|Mugabe casts his vote|
This bold statement not only flies directly in the face of head of the SADC [Southern African Community] Election Observer Team [SEOT], but also adds to the chorus of protests from most Civic Sector Organisations who have condemned the just ended plebiscite as another expensive way of dignifying outgoing president [or incoming?] Robert Mugabe's illegitimate hold onto power.
Mugabe has played his deception role with amazing mastery, hood-winking both SEOT and the gullible Thabo Mbeki into believing the election process was within the SADC norms, but the DA and the African Parliamentary Union observers have refused to buy the front row seats in this gigantic comedy of errors. During his campaign, Mugabe repeatedly claimed that South Africa, Australia and England are beneficiaries of Zimbabwe's high quality education by virtue of 'stealing' Zimbabwean teachers, doctors, nurses and engineers. Zimbabwe, he bellowed, boasts one of the highest literacy rates in the world (yet Zimbabwe Election Commission [ZEC] officers are 'failing' to count votes from a mere two hundred ten constituencies and eight thousand polling stations, figures that were already public information by 30 March!)
Zimbabwe's electoral system is so discredited that no amount of demagoguery by SEOT can sanctify the predictable outcome. However, for presidential hopeful Morgan Tsvangirayi of MDC, he was his own enemy. Mugabe was aware all along that given Zimbabwe's disabled economy, popular resentment was mounting against him. Despite exhausting all the leaves in his national cheque books to buy votes, he knew he would have the last laugh in Tsvangirayi's self-centred egotistical intransigence.
|Tsvangirayi at a polling station|
Out of the five million so-called registered voters, an average of thirty-five percent turned out to polling stations, even in urban centres where MDC traditionally holds sway. Tsvangirayi's urban supporters abstained mainly because they were complacent and read too much into the large crowds he was attracting at rallies. Moreover, his political message was withered, because he devoted most of his valuable time in deriding Dr Makoni and Professor Mutambara instead of amplifying his fundamental difference from Mugabe's ZANUpf. Tsvangirayi's MDC was also embroiled in bitter in-fighting that saw the 'expulsion' of party leaders in the Midlands region, while he himself was accused of fanning division in the party's women wing by bulldozing into the women's council Theresa Makone - his advisor's wife - over Lucia Matibenga, a longtime confidante and former trade union colleague. When it came to selecting candidates, accusations of favouritism, nepotism and infidelity flew from all directions at Tsvangirayi.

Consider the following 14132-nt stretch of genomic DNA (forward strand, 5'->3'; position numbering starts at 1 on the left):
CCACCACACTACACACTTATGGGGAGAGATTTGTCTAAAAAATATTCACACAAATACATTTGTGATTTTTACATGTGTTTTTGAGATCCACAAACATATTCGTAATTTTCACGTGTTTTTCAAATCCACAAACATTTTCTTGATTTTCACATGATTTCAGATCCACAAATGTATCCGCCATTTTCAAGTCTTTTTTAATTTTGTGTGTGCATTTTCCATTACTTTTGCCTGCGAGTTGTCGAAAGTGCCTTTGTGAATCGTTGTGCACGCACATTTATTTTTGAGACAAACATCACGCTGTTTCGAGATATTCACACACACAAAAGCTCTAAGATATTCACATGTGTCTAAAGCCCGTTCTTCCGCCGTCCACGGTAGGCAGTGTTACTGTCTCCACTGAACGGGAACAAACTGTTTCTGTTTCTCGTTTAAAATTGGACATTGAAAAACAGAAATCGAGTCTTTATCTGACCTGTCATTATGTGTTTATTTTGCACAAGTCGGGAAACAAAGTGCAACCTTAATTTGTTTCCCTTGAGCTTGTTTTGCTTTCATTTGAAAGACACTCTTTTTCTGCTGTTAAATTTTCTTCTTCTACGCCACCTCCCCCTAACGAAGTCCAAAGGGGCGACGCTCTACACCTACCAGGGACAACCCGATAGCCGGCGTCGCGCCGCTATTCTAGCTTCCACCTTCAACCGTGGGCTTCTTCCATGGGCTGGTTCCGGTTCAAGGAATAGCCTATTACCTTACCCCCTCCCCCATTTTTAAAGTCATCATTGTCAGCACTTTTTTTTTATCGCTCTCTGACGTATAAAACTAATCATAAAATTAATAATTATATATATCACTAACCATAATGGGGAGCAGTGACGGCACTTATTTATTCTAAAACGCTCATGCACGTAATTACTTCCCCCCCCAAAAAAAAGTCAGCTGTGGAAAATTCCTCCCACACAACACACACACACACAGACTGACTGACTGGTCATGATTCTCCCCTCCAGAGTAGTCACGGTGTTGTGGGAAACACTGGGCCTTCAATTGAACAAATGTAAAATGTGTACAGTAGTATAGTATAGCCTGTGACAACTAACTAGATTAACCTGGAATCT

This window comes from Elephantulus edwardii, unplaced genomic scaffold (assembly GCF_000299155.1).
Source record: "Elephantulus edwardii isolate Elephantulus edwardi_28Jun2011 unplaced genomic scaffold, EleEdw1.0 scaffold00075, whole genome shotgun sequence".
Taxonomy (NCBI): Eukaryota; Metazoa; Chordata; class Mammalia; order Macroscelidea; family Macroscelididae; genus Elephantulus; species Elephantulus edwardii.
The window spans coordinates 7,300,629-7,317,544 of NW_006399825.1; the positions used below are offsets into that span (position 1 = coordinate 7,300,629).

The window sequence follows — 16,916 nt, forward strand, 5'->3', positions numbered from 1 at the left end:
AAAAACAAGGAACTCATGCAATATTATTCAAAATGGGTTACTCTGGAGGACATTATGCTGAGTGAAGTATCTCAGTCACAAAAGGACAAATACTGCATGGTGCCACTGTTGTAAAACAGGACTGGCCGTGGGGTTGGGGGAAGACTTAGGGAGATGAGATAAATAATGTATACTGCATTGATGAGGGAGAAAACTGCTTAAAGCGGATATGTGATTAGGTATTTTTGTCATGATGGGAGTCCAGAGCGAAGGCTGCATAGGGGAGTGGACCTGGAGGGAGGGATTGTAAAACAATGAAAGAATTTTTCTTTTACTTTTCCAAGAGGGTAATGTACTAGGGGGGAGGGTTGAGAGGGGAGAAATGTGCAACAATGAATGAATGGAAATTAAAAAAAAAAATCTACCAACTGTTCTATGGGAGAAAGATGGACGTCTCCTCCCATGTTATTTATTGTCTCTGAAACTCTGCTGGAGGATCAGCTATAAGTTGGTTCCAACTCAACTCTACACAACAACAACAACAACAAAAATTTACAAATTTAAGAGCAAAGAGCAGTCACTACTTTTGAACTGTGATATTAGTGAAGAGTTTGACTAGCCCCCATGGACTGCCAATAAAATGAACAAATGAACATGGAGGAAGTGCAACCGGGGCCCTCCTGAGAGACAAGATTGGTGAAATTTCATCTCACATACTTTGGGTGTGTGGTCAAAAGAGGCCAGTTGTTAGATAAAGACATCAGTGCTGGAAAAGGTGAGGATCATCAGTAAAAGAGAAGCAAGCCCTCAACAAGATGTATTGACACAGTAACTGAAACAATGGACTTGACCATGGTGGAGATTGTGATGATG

In the 2005 plebiscite, Mugabe constricted urban voting by placing few polling stations to wear out opposition supporters, but this time, he flooded cities with polling places so that even by mid-day, everyone who mattered had cast their votes. In fact, at some polling centres like Alexandra Primary School in Harare's posh Belgravia suburb, there were more polling officers than voters! To make matters worse, most polling stations each turned away an average of one hundred voters nationally for many reasons, one of which was their names, although appearing elsewhere in the Voters Roll, were not at that particular voting centre. Mugabe's Delimitation Commission had swapped and altered constituency boundaries to confuse people. While ZANUpf was busy educating its faithful about this 'anomaly', Tsvangirayi concentrated on regional politicking. Since the new electoral law demands that a presidential candidate wins by a clear fifty one percent margin to avoid a deadly run off, Mugabe's rigging system is on full alert to employ sophisticated mathematical engineering to avoid this hurdle. He tried to sneak ballot papers into the system - including postal votes, ghost polling stations and military votes - but Tsvangirayi's election agents and independent observers picked the anomaly.
|The author (left) at a polling station at 6AM|